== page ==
Tuesday, March 16, 2010
The Great Movies: "Peeping Tom"
Michael Powell, 1960.
When this nominal thriller about a cameraman serial killer was initially released, it was apparently widely panned by critics and quickly withdrawn from theaters. It has latterly achieved some degree of stature on the strength of Martin Scorsese's enthusiasm for it, along with that of Ebert and other critics. Those guys know a lot about movies, so I'm assuming there is some form of technical excellence hidden in there that is of, well, technical interest. That aside, there is very little to recommend in Peeping Tom. Plot, character, and situation are of no particular interest, and as is the case with so many "psychological thrillers," the psychological aspect of things is spoiled by the failure of the characters, or in this case even the actors, to act in a natural human fashion. Powell was apparently aiming for "excruciating suspense," but ended up with "leaden pacing."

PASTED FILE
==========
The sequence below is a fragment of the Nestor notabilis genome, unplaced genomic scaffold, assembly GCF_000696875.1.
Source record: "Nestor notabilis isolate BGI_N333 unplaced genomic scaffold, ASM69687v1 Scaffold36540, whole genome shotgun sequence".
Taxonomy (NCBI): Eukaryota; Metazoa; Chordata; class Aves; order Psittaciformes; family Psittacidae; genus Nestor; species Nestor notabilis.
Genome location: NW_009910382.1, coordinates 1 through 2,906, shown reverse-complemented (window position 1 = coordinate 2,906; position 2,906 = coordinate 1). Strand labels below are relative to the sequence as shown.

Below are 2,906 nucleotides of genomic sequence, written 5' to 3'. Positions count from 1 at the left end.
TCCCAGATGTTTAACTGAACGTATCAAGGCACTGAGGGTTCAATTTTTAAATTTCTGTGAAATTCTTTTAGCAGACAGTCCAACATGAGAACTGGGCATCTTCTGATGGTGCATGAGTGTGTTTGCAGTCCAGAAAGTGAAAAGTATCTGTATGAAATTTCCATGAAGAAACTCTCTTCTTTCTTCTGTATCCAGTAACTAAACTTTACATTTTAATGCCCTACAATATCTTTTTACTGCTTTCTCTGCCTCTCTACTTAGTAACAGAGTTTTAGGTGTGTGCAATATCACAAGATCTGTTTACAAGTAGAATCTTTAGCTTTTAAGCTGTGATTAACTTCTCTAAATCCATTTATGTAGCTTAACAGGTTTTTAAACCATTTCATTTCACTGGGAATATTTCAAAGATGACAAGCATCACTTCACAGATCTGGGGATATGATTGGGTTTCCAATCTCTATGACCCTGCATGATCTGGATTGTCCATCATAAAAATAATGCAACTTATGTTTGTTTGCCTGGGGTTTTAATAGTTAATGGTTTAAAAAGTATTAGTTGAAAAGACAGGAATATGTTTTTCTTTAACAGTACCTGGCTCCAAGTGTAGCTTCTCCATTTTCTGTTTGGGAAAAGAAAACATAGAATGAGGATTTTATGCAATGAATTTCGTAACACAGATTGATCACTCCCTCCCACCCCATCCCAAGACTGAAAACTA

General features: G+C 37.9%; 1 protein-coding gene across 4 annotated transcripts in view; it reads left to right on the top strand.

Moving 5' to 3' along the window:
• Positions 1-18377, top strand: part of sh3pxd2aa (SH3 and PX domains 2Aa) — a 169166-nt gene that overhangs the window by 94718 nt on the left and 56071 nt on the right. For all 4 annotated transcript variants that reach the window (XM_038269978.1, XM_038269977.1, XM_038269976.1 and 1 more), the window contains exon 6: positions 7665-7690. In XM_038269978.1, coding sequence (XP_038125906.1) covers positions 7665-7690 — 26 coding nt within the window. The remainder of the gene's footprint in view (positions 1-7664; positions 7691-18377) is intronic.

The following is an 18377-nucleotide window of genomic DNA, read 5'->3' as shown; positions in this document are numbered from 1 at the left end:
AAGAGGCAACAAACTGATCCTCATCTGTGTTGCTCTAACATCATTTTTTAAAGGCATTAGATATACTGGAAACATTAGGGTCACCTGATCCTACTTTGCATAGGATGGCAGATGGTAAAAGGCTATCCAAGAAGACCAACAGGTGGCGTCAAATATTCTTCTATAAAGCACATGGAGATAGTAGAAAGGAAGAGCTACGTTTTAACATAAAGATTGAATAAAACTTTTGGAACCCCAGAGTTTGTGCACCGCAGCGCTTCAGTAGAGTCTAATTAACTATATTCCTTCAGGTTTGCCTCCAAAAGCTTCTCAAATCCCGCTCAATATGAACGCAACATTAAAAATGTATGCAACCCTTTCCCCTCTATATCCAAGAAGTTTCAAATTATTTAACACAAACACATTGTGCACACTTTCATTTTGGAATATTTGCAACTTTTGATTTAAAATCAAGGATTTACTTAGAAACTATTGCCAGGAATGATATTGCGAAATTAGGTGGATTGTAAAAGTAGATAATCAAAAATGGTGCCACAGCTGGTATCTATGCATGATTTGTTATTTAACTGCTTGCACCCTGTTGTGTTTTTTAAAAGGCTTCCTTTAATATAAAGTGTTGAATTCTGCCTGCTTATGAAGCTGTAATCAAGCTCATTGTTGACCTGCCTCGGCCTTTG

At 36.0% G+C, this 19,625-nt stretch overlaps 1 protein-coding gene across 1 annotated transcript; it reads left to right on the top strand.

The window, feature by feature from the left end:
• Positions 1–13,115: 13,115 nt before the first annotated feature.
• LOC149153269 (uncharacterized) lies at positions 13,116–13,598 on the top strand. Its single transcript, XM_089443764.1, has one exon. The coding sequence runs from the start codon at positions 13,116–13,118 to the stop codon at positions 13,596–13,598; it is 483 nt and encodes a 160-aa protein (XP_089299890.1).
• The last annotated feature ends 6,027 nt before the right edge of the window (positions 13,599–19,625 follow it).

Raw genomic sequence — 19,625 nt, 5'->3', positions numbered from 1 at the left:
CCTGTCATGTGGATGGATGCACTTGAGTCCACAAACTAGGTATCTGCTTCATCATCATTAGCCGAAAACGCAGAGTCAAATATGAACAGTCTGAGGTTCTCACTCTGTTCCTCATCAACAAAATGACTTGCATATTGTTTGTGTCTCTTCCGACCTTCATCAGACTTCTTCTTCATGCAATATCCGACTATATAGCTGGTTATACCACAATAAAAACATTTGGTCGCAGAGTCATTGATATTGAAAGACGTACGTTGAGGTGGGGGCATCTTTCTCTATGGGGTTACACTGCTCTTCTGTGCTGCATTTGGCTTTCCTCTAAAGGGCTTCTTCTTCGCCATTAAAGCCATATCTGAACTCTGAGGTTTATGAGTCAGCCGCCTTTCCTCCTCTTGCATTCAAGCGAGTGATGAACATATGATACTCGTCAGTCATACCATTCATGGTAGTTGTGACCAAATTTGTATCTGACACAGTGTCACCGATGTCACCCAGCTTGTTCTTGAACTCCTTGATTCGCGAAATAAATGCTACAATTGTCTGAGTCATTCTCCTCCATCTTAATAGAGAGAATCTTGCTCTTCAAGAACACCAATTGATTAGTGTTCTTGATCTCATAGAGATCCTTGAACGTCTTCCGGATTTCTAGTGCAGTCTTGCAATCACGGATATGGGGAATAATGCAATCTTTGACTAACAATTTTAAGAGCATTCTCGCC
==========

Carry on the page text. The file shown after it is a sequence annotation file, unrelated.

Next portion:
Well, it's Ebert's list, so he gets to pick 'em. But Peeping Tom is among the handful of films on the list that we can say, without qualms, simply should not be on a list of Great Movies. It is not terrible, by any means, but neither is it at all interesting or remarkable. It isn't a good movie, let alone a Great one.
Plot: Emotionally disturbed man kills a few women. We hope that he doesn't kill the sympathetic female character.
Visuals: Colorful and lurid, when there is any color at all. Lots of scenes take place in the dark, with one or more characters watching a movie. Several scenes are simply shots of people's faces as they watch movies. Ebert is excited about how this "implicates us in the act of watching," but this is sophomore seminar stuff. Truth is, it is not interesting to watch someone watching a movie. This is why, at a theater, we tend to focus on the bright screen in front of us instead of the people around us.
Dialog: Stilted. Ebert claims that casting a man with an Austrian accent for the lead role was somehow inspired; in fact, it raises the question of "where is he supposed to be from anyway" and then never resolves it. The leading woman, Moira Shearer, puts in a strong performance as the neighbor girl who is inexplicably attracted to the block of wood who lives next door; she makes the best she can of a weak screenplay. The musical score behind everything, incidentally, is strangely inappropriate piano exercises.
Prognosis: Life is short. The only reason to spend your time on this movie is if you are a serious scholar of the evolution of serial killer flicks, or if you are a Martin Scorsese fanboy. In which case, more power to you.